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[NSR] Ha-ha-Harley

 
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charlie55
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Joined: 08 Apr 2008
Posts: 1929
Location: New Jersey
'06 Blur (Sold) '05 Honda Helix (Sold) '76 CB125S (Sold) '06 Honda Helix

PostPosted: Sun Jun 16, 2019 7:36 pm    Post subject: [NSR] Ha-ha-Harley Reply with quote

One of the (young) Harley guys at work approached me the other day and asked if I, the butt of much old-man-on-a-scooter-based ribbing, could help him find a rattle somewhere down in the bowels of his year-old Road Glide. I told him to go find a long screwdriver and meet me out by the bike. He looked a little perplexed and I had to explain to him how, back in the stone age, we used them as a poor man's engine stethoscope. You'd think that I'd just revealed the secret of eternal youth.

Anyways, after about 10 minutes of poking and listening, I traced it down to a loose O2 sensor on the rear pipe. We hand-tightened it after the pipe cooled down for a temporary fix, but I advised him to remove it, dope the threads with anti-sieze compound, and tighten it to spec for a more permanent fix. Second blank stare of the day, second lesson imparted.

Getting old does, on occasion, have its benefits.

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wheelbender6
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Joined: 07 Jul 2013
Posts: 647
Location: Houston area
Genuine Buddy 125

PostPosted: Sun Jun 16, 2019 10:04 pm    Post subject: Reply with quote

Nicely done. Those Harley guys are so smart and macho.
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jrsjr
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Joined: 09 Jun 2006
Posts: 3933


PostPosted: Tue Jun 18, 2019 12:42 am    Post subject: Reply with quote

Hahaha! good one! You should see the blank stares I get when I tell tales of the ancient scooter repair method - JB WELD. It's like, is there an app for that? Razz
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fried okra
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Joined: 05 Dec 2018
Posts: 80
Location: Charleston
Scarabeo

PostPosted: Tue Jun 18, 2019 3:26 pm    Post subject: Reply with quote

And if he really wants to fix it even better, there is an aftermarket device that fits into the O2 sensor that gets rid of the jerky lean idle mixture the Harley fuel injection bikes have.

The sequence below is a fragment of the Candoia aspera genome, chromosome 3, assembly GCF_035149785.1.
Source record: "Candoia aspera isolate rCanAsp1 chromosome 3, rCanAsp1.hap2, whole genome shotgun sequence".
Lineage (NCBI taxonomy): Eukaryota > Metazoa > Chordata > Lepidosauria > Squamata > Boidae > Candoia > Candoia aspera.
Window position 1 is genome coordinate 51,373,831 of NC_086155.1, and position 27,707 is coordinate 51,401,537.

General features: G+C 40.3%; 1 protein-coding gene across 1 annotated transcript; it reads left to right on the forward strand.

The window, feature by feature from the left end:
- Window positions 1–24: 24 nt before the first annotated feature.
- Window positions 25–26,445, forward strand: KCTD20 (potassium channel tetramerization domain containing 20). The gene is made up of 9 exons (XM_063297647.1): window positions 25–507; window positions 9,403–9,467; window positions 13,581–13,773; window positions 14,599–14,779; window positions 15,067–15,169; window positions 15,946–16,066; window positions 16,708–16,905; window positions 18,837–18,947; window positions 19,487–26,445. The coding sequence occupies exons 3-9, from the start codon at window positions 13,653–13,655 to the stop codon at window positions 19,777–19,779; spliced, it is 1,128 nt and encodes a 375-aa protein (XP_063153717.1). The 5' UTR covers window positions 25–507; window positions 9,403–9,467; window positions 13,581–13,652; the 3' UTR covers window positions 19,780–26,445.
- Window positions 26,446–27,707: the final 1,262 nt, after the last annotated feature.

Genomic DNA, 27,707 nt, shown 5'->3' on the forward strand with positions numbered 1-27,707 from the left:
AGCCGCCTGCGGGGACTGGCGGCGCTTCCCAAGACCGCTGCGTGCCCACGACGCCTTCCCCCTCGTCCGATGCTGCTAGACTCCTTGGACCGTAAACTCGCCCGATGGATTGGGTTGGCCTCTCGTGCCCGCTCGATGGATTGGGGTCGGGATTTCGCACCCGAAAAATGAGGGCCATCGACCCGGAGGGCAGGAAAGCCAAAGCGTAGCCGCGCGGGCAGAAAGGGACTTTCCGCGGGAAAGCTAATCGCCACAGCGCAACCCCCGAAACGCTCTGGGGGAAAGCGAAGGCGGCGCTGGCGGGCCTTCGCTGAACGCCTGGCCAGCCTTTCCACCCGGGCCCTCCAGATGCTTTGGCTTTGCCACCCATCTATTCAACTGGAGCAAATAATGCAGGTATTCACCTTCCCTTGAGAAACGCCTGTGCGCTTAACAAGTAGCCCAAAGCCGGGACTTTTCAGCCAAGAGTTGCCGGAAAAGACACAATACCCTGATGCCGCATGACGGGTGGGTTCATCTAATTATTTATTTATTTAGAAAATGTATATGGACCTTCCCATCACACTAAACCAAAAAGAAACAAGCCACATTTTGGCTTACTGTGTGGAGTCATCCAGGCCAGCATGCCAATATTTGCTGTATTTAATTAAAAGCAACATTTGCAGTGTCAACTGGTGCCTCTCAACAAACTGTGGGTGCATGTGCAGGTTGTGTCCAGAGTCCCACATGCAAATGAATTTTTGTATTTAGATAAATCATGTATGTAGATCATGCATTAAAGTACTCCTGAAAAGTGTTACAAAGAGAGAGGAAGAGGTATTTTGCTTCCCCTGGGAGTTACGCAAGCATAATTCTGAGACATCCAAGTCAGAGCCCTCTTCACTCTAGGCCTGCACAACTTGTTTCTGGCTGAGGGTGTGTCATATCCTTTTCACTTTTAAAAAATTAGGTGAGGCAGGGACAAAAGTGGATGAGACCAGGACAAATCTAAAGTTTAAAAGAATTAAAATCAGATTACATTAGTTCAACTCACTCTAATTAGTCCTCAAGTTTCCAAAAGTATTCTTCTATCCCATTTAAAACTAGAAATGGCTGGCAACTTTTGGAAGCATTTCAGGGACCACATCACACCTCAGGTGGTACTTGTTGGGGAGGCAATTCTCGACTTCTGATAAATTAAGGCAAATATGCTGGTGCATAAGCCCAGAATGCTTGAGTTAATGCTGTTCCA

The knees high riding position on Harleys can't easily be fixed though.

That's why my riding is on mostly scooters now, or old Triumphs Smile

fried okra
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charlie55
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Joined: 08 Apr 2008
Posts: 1929
Location: New Jersey
'06 Blur (Sold) '05 Honda Helix (Sold) '76 CB125S (Sold) '06 Honda Helix

PostPosted: Tue Jun 18, 2019 5:15 pm    Post subject: Reply with quote

His bike already came with one of those Dynojet Power Commanders installed, so I don't know if he could use that to smooth out the idle. I'm strictly a carburetor guy and not the least bit savvy about those kinds of things.

In reality, he's not a Harley snob at all, and we swap war stories about our riding experiences a lot. Only difference is that his occur at 80 MPH on the Garden State Parkway and mine are mostly about sub-50MPH encounters with seagull poop down the shore.

Although I tend to kid the younger guys a lot, I think that a large portion of the blame for their limited mechanical ability rests with the vehicles they've grown up with - tons of computerized doodads, miles of electrical linguine, and ominously-worded warranties that make one hesitate to do anything more than fill the tank and check the oil. Growing up when a hammer and continuity tester were enough to fix almost anything was sort of an advantage.

I've imparted whatever mechanical knowledge I have to my oldest daughter. As a result, she can throw a socket wrench with great accuracy and has acquired a vocabulary that would make a longshoreman proud.

Just passing the torch.....

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